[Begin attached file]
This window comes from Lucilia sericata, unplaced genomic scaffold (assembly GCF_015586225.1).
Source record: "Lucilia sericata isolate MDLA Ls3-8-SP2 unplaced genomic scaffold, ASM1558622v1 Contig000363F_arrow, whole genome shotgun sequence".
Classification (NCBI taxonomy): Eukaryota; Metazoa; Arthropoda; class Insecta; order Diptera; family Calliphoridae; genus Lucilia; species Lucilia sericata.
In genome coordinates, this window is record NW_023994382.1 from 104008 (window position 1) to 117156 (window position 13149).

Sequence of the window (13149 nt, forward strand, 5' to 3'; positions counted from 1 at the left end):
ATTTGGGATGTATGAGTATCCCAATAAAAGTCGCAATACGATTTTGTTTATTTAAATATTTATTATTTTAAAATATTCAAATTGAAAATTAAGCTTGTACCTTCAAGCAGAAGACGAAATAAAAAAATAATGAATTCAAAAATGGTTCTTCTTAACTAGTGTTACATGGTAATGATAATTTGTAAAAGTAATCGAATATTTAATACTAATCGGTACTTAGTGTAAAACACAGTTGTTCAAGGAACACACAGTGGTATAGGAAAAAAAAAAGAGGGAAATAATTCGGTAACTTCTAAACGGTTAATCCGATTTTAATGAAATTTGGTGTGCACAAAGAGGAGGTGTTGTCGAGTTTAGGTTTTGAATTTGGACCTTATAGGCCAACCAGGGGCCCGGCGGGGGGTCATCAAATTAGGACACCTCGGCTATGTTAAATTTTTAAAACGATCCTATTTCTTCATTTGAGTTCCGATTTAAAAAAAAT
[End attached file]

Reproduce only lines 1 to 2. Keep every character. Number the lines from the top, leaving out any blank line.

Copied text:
This window comes from Lucilia sericata, unplaced genomic scaffold (assembly GCF_015586225.1).
Source record: "Lucilia sericata isolate MDLA Ls3-8-SP2 unplaced genomic scaffold, ASM1558622v1 Contig000363F_arrow, whole genome shotgun sequence".